2019 file photo of Holocaust survivor Riva Hirsch visiting the Alabama Legislature on Holocaust Remembrance Day
A resolution encouraging Holocaust education in Alabama, initiated by Christians United for Israel and backed by numerous Holocaust education and Jewish groups, passed the Legislature.
House Joint Resolution 160, along with HJR172 recognizing the annual state Holocaust commemoration that was held in April 11, was spearheaded by Rep. David Faulkner, who is a member of the Alabama Holocaust Commission. Co-sponsors included Reps. Jim Carns, Danny Garrett, Victor Gaston, Mac McCutcheon and Chris Pringle. After being introduced on March 30, it passed the House and Senate by voice vote and was enacted on April 27.
The Mobile Area Jewish Federation welcomed the resolution, saying it “will support MAJF’s continuing efforts to combat antisemitism and educate our local students about the Holocaust. Through our support of Mobile Jewish Film Festival’s Julien Marx Student Film Series and of partner organizations such as the Gulf Coast Center for Holocaust and Human Rights Education, we hope to provide support and resources for our local public school teachers and students to learn the lessons of the Holocaust and the far-reaching implications of hate and bigotry,” said Cassie Morgenstern, MAJF executive director.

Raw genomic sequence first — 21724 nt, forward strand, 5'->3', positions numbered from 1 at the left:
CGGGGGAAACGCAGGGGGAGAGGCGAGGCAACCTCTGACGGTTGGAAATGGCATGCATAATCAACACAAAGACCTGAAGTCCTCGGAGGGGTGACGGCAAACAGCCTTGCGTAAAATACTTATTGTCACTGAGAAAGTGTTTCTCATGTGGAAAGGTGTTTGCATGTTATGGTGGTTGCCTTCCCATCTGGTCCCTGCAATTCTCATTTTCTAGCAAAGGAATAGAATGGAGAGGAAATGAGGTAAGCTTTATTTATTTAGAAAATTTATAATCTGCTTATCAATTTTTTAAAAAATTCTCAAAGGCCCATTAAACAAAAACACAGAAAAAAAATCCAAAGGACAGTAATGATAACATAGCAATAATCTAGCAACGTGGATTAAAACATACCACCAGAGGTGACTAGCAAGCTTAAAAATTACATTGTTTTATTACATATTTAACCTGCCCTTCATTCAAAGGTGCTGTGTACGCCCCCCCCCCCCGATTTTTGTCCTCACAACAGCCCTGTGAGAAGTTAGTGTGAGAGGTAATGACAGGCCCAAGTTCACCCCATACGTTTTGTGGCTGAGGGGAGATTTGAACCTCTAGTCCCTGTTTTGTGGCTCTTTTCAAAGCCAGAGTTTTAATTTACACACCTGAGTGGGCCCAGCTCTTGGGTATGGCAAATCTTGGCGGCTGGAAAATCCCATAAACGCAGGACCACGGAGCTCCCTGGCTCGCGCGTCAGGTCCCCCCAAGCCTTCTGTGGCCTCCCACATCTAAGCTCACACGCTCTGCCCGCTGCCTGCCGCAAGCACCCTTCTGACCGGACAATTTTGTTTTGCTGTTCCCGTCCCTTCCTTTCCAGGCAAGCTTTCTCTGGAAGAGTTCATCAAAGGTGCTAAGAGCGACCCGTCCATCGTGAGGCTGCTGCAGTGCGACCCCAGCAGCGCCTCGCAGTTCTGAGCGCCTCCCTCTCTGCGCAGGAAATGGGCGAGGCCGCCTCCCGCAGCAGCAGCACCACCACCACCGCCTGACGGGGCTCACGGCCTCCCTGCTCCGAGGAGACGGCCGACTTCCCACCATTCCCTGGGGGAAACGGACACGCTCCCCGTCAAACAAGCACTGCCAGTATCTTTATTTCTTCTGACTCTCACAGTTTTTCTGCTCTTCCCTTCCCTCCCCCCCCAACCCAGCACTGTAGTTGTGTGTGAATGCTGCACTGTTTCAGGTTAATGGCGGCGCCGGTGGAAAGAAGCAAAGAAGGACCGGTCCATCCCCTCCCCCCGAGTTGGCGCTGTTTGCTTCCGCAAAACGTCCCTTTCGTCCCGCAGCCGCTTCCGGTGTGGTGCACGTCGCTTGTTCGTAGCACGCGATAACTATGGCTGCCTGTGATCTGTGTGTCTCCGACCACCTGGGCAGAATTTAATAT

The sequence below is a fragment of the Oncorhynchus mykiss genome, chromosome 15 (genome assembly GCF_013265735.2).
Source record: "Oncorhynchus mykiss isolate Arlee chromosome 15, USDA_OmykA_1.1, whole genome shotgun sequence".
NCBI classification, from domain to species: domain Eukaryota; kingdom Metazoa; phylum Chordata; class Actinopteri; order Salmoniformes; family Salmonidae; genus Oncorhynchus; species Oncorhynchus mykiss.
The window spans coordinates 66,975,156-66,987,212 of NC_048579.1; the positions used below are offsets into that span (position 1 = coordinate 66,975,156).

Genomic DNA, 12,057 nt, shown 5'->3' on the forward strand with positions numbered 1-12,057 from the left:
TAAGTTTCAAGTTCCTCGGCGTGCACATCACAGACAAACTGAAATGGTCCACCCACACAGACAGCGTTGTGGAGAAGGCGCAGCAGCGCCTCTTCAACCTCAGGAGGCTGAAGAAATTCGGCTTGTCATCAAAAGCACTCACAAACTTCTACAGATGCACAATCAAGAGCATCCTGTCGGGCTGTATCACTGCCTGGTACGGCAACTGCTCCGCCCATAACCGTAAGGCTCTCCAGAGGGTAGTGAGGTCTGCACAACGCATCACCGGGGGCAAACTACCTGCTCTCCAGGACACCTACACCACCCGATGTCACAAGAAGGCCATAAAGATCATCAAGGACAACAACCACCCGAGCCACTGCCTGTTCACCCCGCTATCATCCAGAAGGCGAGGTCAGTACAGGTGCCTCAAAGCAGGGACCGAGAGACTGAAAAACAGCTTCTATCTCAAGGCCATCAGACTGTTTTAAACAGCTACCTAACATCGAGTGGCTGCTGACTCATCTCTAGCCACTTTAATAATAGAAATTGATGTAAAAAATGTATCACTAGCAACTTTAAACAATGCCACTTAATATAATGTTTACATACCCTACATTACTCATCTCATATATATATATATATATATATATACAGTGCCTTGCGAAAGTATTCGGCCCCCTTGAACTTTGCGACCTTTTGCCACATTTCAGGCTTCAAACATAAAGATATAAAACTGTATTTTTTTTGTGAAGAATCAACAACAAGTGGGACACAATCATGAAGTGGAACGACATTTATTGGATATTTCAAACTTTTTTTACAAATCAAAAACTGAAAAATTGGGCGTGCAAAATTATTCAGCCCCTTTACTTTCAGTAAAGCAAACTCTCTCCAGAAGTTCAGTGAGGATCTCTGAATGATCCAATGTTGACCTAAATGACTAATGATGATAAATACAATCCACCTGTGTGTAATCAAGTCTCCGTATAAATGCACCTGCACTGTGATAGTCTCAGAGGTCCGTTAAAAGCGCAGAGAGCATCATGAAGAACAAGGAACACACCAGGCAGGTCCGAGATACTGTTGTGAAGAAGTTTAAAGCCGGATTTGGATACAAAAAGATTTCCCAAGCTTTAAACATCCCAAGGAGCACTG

In addition to CUFI, the Alabama Holocaust Commission, the Alabama-Israel Task Force, the Jewish Community Relations Council of the Birmingham Jewish Federation, the Jewish Federation of Central Alabama and the Mobile Area Jewish Federation were involved in advocating for the bill.
CUFI founder and chairman Pastor John Hagee praised the measure. In a message that included a statement on the passage of CUFI-backed bills in Utah, Idaho and West Virginia countering anti-Israel boycotts, Hagee also noted “in Alabama, after close communications with a host of allied organizations and the Department of Education, we are now seeing that state endorse quality Holocaust education.”
The resolution cited a 2018 study by the Conference on Jewish Material Claims Against Germany, which found that 31 percent of Americans and 41 percent of millennials “erroneously believe that two million or fewer Jews were killed in the Holocaust,” and a 2020 study by the same group found that “31 percent of young adults in Alabama could not name a single Nazi Concentration Camp, 10 percent were not sure if they believe the Holocaust happened, and nine percent erroneously believe the Jewish people caused the Holocaust.”
It also mentioned the 2020 antisemitic vandalism in the state, and called for the state Department of Education to ensure “Alabama’s students have access to quality Holocaust education.”
The resolution calls for the forthcoming revised Alabama Course of Study social studies curriculum to include “components that ensure students learn the breadth of the history of anti-Semitism and the Holocaust, including the Third Reich dictatorship, concentration camp system, persecution of Jews and non-Jews, Jewish and non-Jewish resistance, and post-World War II trials,” and communicate “the impact of personal responsibility, civic engagement, and societal response in the context of the Holocaust.”